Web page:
(Reuters) – Rail operator Stagecoach Group Plc is suing Britain’s transport authority after it and partners SNCF and Virgin were disqualified from bidding for the West Coast rail franchise raising pension concerns.
Stagecoach has already challenged the Department for Transport (DfT) for disqualifying it from bidding for the East Midlands franchise, which it had operated since 2007.
The Part 7 claim has been brought by West Coast Trains Partnership Ltd, in which Stagecoach has a 50% share, with SNCF holding 30% and Virgin 20%.
Stagecoach has estimated its exposure from the loss of the franchises to be well in excess of 1 billion pounds.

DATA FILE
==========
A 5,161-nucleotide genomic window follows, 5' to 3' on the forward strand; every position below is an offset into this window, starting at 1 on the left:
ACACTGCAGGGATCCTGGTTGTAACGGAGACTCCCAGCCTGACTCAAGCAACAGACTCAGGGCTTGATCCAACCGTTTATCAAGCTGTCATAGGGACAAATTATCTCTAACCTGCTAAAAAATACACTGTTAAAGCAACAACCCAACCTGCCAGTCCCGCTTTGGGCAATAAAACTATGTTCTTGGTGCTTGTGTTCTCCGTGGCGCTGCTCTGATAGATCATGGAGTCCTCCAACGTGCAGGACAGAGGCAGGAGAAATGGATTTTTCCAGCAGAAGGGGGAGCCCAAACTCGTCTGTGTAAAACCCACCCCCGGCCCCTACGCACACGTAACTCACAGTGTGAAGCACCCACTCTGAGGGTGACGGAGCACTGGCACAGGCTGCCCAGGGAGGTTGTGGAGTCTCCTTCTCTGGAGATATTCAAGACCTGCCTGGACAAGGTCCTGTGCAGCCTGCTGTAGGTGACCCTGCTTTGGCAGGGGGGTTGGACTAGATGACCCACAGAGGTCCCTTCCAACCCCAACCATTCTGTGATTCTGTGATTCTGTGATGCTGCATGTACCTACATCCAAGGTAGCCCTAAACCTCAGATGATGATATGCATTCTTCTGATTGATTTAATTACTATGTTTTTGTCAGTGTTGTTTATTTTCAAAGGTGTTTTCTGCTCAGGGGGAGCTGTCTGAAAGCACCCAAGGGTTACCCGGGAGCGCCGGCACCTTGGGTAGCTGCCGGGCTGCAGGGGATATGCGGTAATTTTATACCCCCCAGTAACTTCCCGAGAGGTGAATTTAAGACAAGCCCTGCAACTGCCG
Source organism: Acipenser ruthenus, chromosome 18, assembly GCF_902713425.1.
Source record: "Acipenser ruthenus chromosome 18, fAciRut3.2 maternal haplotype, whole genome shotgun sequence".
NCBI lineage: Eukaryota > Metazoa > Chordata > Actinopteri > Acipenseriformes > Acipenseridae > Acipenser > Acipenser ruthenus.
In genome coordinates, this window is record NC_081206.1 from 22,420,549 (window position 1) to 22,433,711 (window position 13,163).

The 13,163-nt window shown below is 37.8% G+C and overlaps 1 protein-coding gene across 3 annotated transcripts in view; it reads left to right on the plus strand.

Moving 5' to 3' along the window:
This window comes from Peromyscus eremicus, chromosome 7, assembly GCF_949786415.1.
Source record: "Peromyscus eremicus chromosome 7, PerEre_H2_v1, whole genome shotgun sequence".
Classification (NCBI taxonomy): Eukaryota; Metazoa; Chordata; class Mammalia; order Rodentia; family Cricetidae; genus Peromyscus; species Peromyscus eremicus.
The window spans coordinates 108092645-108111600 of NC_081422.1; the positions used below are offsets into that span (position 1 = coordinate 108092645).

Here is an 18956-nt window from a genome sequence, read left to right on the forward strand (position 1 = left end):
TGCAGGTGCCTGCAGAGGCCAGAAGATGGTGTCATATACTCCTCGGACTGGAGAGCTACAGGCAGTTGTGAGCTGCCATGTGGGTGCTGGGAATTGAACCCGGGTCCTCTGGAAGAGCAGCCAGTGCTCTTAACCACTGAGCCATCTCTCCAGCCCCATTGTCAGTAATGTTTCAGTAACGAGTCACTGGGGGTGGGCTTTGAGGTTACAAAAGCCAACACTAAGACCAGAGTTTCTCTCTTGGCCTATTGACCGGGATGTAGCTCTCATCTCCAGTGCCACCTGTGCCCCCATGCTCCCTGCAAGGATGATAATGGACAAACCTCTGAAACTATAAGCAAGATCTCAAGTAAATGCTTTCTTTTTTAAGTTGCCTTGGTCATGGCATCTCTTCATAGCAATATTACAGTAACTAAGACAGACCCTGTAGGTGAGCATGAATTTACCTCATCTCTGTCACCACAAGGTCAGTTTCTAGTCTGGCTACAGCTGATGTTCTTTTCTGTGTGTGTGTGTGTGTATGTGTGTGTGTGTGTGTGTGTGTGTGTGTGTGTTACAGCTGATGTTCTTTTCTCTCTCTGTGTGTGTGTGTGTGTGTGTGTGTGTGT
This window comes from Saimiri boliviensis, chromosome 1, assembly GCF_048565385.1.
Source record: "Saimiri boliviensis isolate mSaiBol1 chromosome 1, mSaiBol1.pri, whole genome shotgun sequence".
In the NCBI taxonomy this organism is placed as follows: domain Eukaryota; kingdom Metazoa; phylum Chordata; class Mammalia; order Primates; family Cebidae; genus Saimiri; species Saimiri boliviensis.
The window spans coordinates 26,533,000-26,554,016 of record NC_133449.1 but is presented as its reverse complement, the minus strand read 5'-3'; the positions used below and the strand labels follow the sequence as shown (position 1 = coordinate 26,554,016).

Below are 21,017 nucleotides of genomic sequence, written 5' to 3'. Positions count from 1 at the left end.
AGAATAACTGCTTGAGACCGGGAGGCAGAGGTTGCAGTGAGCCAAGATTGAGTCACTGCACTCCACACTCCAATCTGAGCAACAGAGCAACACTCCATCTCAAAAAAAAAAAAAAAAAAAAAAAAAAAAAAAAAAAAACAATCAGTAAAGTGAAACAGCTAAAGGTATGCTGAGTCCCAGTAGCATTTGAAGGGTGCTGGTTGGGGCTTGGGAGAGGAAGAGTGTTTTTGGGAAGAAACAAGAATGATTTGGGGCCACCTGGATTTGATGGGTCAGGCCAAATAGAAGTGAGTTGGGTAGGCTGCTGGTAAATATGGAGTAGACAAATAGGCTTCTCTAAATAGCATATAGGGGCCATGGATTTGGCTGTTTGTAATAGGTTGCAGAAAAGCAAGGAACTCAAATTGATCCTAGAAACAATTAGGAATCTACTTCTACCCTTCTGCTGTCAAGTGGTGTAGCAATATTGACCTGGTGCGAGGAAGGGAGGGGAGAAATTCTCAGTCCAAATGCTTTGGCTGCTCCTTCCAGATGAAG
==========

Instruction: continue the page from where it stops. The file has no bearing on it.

The DfT had asked rail franchise bidders to take on the full long-term funding risk of parts of the Railways Pension Scheme and disqualified Stagecoach’s previous bid for the East Midlands franchise, saying it did not comply with that request.
It also disqualified the company from bidding for the West Coast and South Eastern franchises for the same reason.
“It is extremely frustrating that the reason our bid was disqualified has nothing to do with looking after passengers or running a good train service,” Virgin Group Senior Partner Patrick McCall said.
The DfT awarded the East Midlands franchise to Abellio, a decision which Stagecoach said earlier this month it was preparing to contest in a separate judicial review.
Stagecoach, which lost the contract to run trains from London to Edinburgh last year, was involved in joint bids with Alstom for the South Eastern commuter network and with Virgin Group and SNCF for the West Coast line running to Scotland.
(Reporting by Sangameswaran S in Bengaluru; editing by Gopakumar Warrier)